I never thought I would miss being in my office at work as much as I currently do.
Its been almost a year since I was last there, and then it was only a flying visit to rescue my beloved plants and a few essential text books before the building was locked up due to Covid.
As a working parents I’m often asked how I manage to fit everything in – childcare, hospital appointments, work and so on.
Mostly, I can do it because Sam’s Dad is incredibly supportive and is Sam’s main carer… but there is also crippling guilt that I’m not doing everything a ‘mum’ should do for her child.
I’m not always there.
I regularly miss hospital appointments and it’s common that I’ll be working at weekends and in the evenings, now more so than ever – anyone who thinks teaching online is somehow less work than teaching in person is seriously mistaken!
But people often miss a very important aspect of being a working parent – and that is the sense of identity it brings.
I’m not just Sam’s Mum.
I’m an intelligent professional in my own right, and having that space to focus on work makes a huge difference not only to productivity but to mental health too.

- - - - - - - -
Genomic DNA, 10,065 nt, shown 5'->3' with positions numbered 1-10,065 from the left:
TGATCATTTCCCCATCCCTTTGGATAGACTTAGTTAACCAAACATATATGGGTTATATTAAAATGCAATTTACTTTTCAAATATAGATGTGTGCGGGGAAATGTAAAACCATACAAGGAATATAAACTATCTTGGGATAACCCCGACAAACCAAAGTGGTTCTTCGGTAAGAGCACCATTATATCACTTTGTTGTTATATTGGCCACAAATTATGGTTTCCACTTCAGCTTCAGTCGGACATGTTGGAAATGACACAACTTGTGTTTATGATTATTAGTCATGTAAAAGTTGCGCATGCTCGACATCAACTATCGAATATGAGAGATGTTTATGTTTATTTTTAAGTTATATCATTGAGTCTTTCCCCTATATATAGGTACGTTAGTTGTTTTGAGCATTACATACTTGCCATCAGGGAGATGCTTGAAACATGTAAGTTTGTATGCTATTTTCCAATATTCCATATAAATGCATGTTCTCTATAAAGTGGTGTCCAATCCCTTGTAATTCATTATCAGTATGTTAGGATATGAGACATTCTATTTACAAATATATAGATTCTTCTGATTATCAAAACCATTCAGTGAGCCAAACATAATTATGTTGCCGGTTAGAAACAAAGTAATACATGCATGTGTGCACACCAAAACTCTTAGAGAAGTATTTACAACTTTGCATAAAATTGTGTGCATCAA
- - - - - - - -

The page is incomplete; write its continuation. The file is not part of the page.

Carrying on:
Y’see, going to work is my respite.
Its where I don’t have to worry about how my boy is doing, when his next meds or feed is due, whether he’s doing enough therapy.
I’m just too busy at work to worry about it – plus I know he’s usually at school and is perfectly safe and happy.
Now in lockdown, I’m struggling to balance being Sam’s mummy and doing all the things I want/need to do with him, alongside working fulltime and having a laptop constantly open.
Plus there’s no chance of a snow day when home school is in session.
Covid and lockdown has taken that away, not only from me but from thousands of others too.
Its much more difficult to be disciplined about stopping work at your usual time when you’re at home, so many are working far longer hours than normal.
Loneliness and burn out are becoming an epidemic in their own right.
Kindness costs nothing, and in 2021 more than ever we need to look out for each other.
Video and phone calls are no substitute for actual human contact, but they are certainly better than nothing.